While Austin Energy announced that it gave out more solar energy rebates to residents in 2012 than any other year, UT officials said they plan to maintain the campus’ solar panels but don’t plan to build any more.

Since 2004, Austin Energy provides solar photovoltaic rebates to residents who install panels and meet other requirements. Austin Energy spokesman Carlos Cordova said the company is looking to help customers ease into this alternative energy source.

“We want to help spur the solar energy desire in the world but to also bring the costs down,” Cordova said. “Our rebate is the lowest ever, $2 per kilowatt hour, but the desire for solar energy in Austin is at its highest ever, which has helped us achieve the high number of rebates.”

Saying he hopes to provide a clean energy future for students, Jim Walker, the University’s director of sustainability, oversaw the installation of solar paneling on the main campus and at the J.J. Pickle Research Campus in North Austin.

The J.J. Pickle Research Campus has been heralded as having the largest solar power system in Austin, consisting of two solar arrays. One is on top of a newly built carport structure and the other covers more than an acre as a larger ground-mounted system south of the Microelectronics Research Center building. By harnessing the sun’s energy, UT obtains more than 400,000 kilowatt-hours of electricity per year, according to UT Facilities Services. 

However, Walker said representatives of the University have no plans to install any more solar paneling. He said the current energy program, started in 1930, is both efficient and cost effective. Outside of solar energy, Walker said one type of fuel has powered all 400 acres of the University over the last 50 years. 

“Our [main] energy source is a monofuel burning, natural gas producing plant that produces energy that is cheaper and much more efficient than solar energy,” Walker said. “Because solar energy is still quite expensive, making the campus go solar is a harder argument to make.”

Published on January 16, 2013 as "UT elects to not expand solar energy usage".

UT alumna, Beth Ferguson, performs maintenance on the solar charging station outside of the Perry Castaneda Library. Ferguson founded The Sol Design Lab that installed the solar power charging station which can charge any number of electrical devices.

Photo Credit: Gabriella Belzer | Daily Texan Staff

Students on campus can now charge their electrical devices outside using solar energy without the hassle of trying to find an electrical outlet in or around a campus building.

The Sol Design Lab, founded by UT alumna Beth Ferguson, recently installed a solar power charging station in front of Perry-Castañeda Library for students to charge any electrical device, from a laptop to an electric scooter, in a sustainable manner. The idea to install the station was first proposed by three students to the Green Fee Committee, which funds environmental projects on campus, including the solar station.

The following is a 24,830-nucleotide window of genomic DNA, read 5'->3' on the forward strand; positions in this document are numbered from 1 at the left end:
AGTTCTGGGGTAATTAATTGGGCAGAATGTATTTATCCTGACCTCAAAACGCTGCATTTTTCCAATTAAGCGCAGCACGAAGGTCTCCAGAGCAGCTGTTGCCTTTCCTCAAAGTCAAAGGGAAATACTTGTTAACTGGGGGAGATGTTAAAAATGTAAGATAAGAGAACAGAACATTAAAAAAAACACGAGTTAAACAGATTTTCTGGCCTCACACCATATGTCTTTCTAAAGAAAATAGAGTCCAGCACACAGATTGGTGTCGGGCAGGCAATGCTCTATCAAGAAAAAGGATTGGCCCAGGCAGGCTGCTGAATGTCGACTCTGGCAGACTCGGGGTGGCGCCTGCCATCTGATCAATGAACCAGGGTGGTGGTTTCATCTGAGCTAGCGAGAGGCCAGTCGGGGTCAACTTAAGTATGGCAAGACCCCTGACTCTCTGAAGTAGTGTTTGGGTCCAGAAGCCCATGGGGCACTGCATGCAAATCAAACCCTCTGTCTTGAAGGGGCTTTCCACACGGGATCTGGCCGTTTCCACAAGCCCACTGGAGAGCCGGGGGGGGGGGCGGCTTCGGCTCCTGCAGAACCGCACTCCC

This is the third solar station in Austin. The other two are located in East Austin and the South Congress area.

Ferguson said she got the idea for the solar station when she purchased an electric scooter as a graduate student.

“I had no place to charge it, and that’s when I had idea that UT could have a solar charging station,” Ferguson said.

In addition to designing the solar station to look like an old-fashioned gas pump station, Ferguson said she wanted the station to be conveniently structured for students.

“There are lots of students who use the outlets in the hallways where there aren’t tables or chairs, so I decided to add chairs and tables to my design along with the bike rack,” Ferguson said.

Environmental science senior Eric Swanson, one of the three students who proposed the solar station’s installation, said he wants to raise awareness about solar energy on campus and how it is great renewable source.

“We already have solar panels on a couple of roofs here on campus, but nothing that students can actually see and interact with,” Swanson said. “We placed it in front of the PCL because that area gets a lot of traffic, and the pump can also be moved around campus for certain events, such as football games.”

Swanson said the proposal also includes a plan to create an interdisciplinary course where students can design and build their own solar powered charging stations.

“It’s still in the works and probably won’t be implemented for a couple more years,” Swanson said. “However, we want to let students know that if this is something that they’re interested in, there is an option to learn more about solar energy and how it affects campus.”

The $5 green fee started in fall 2011 and will continue to be collected with each student’s tuition at the beginning of each semester until summer 2016, said Karen Blaney, sustainability operations assistant manager at the Office of Campus Planning and Facilities Management.

“Here on campus, students do have the power to show the school what their priorities are,” Blaney said. “The Green Fee Program comes into place to do that in the area of sustainability and the environment.”

Pre-nursing freshman Marlene Archila said she likes studying outside, so having somewhere where she can plug in her electrical devices outdoors has its benefits.

“I think you can kill two birds with one stone because [the solar station] is convenient and it’s good for the environment,” Archila said.

Printed on Tuesday, April 3, 2012 as: Texas alumna establishes solar charger